So what of this earlier building? The architectural scheme for this part of the college can be dated to shortly after 1714, the year of the college’s foundation. Working together with the politician and amateur architect George Clarke, Nicholas Hawksmoor developed a highly innovative plan for the College. It united the chapel, library and hall on the footprint of a ‘U’, with the library forming its base and the hall and chapel its arms. Drawings by Hawksmoor today in the college library record that Hawksmoor envisaged a building modelled on the Queen’s Chapel by Inigo Jones at St James’s Palace, with heavy quoins at its edges and Venetian windows at its east elevation and sides. Ornament, here, is conspicuous by its absence.

With funds being limited, only the library was built by the time of Hawksmoor and Clarke’s deaths in 1736. It was not until 1783 that Wyatt was asked to provide drawings for the completion of the chapel and the hall. To these, Wyatt applied the neoclassical sense for spatial organisation that he had recently introduced to Oxford at the Radcliffe Observatory. While working with Hawksmoor’s intentions – he kept the Venetian window at the east end – he made them less spare, ringing the chapel with elegant Ionic pilasters and adding three large windows on one side. Wyatt’s coved, as opposed to barrel-vaulted, ceiling provided the ground for delicate fan-shaped plaster ornaments and allowed him to raise a handsome dome in the centre.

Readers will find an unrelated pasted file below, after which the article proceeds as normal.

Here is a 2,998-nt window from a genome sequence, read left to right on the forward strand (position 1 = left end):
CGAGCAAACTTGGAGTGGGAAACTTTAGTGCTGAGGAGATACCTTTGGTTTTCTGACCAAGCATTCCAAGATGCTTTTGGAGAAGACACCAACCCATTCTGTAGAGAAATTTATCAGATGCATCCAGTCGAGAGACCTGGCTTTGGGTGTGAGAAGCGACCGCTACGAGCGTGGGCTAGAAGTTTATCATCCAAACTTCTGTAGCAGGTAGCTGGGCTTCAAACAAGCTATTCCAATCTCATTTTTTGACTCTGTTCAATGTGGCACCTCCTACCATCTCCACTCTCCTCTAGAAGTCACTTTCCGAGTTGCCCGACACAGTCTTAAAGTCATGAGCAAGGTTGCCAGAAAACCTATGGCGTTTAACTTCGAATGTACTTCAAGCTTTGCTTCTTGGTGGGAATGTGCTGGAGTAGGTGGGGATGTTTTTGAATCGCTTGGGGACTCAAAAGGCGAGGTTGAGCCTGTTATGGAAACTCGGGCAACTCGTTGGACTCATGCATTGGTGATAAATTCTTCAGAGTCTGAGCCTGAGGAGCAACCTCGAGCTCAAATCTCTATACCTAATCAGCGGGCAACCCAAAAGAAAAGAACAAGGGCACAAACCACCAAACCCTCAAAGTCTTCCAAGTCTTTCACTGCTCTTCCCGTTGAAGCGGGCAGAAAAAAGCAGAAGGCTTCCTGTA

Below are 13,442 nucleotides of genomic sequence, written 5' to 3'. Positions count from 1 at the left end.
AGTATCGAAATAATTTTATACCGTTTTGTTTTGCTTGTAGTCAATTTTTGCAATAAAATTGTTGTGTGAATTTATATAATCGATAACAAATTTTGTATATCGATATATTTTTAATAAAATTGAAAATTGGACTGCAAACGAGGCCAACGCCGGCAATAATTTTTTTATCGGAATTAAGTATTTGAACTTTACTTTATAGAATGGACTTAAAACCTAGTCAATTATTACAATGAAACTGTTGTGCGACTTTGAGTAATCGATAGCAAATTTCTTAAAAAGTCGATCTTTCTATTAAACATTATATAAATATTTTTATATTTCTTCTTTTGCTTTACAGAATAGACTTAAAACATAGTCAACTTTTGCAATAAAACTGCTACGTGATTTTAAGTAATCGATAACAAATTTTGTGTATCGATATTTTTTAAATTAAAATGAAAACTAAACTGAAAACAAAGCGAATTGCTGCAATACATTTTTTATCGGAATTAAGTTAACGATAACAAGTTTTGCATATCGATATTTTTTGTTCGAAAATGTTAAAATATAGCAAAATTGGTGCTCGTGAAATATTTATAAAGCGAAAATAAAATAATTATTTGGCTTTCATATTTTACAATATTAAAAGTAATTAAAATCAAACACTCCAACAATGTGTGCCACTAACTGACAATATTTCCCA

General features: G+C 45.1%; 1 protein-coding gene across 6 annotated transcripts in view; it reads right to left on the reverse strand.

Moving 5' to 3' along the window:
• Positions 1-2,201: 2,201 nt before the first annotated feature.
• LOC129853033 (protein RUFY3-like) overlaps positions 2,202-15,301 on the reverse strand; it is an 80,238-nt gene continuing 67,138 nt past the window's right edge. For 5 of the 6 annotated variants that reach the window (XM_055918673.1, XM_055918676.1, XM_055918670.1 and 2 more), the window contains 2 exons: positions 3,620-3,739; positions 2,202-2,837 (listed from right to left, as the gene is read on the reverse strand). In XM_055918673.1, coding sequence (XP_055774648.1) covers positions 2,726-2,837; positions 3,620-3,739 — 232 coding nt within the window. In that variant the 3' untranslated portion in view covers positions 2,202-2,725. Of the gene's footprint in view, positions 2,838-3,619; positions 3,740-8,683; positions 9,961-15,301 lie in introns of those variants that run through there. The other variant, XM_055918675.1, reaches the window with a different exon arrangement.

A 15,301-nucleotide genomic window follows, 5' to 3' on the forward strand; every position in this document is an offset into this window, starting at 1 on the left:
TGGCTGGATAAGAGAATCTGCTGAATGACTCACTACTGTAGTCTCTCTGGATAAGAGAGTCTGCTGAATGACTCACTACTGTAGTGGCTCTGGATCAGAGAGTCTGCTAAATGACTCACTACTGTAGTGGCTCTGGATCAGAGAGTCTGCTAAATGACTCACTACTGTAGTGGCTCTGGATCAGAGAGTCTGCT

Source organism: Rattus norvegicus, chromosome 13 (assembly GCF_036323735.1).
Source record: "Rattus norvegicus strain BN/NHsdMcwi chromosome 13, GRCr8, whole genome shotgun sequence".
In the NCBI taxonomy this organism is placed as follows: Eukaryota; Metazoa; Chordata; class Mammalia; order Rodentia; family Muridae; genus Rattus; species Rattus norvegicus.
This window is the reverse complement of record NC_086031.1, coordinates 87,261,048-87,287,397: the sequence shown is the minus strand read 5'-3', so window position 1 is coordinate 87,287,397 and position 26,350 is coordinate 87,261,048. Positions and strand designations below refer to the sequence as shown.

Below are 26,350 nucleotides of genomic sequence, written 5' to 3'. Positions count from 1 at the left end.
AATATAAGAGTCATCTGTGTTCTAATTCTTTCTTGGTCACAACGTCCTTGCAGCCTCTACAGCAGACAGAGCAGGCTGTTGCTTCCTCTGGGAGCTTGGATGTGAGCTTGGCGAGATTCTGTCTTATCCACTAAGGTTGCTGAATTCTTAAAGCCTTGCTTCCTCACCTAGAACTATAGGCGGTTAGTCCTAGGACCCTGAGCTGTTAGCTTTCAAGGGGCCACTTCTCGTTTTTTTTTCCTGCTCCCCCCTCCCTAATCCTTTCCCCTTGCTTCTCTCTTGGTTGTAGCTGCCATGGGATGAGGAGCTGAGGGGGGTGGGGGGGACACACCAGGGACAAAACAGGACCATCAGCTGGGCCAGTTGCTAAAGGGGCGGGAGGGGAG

The effect was likened by Mordaunt Crook to ‘an ecclesiastical drawing room’. But, as a very successful recent restoration of the neighbouring hall – a space of much the same size and given a very similar treatment – shows, Wyatt’s intentions were more serious than that suggests. Indeed, it could be argued that the chilliness of the architectural language in the hall is better suited to the quiet contemplation of God than to raucous collegiate dining.

The ceiling of Worcester College, Oxford. Photo: Image Professionals GmbH/Alamy Stock Photo

Burges’s later plans for the hall were in effect thwarted and have since been entirely undone, allowing us today to see Wyatt’s work at Worcester both pre- and post-Burges. For all the intricate carvings and decorations, when the two are compared the overwhelming impression is of the sheer range of Burges’s colours. As restored, Wyatt’s delicate palette is rather limited: pastel shades of blue are accented with touches of cream and burgundy. Burges’s colours, by contrast, and those of Henry Holiday, who executed the glass, are both intense and varied – blues, greens, reds, purples and gold compete for the viewer’s attention.

If Burges’s fantasy at times approaches the outlandish, it is the discipline of Wyatt’s earlier work that pulls it back from the limit of what is acceptable. Later, when proposing an unsuccessful scheme for the decoration of St Paul’s Cathedral, one of Burges’s supporters argued that ‘Mr. Burges has attempted to think as [… ] Wren would have thought had he enjoyed the advantages of the present day.’ While that is clearly preposterous, at Worcester Wyatt’s classical discipline does more to explain the success of Burges’s ornamentalism, inspired by the world of medieval colour, than the latter would have cared to admit.

From the January 2024 issue of Apollo. Preview and subscribe here.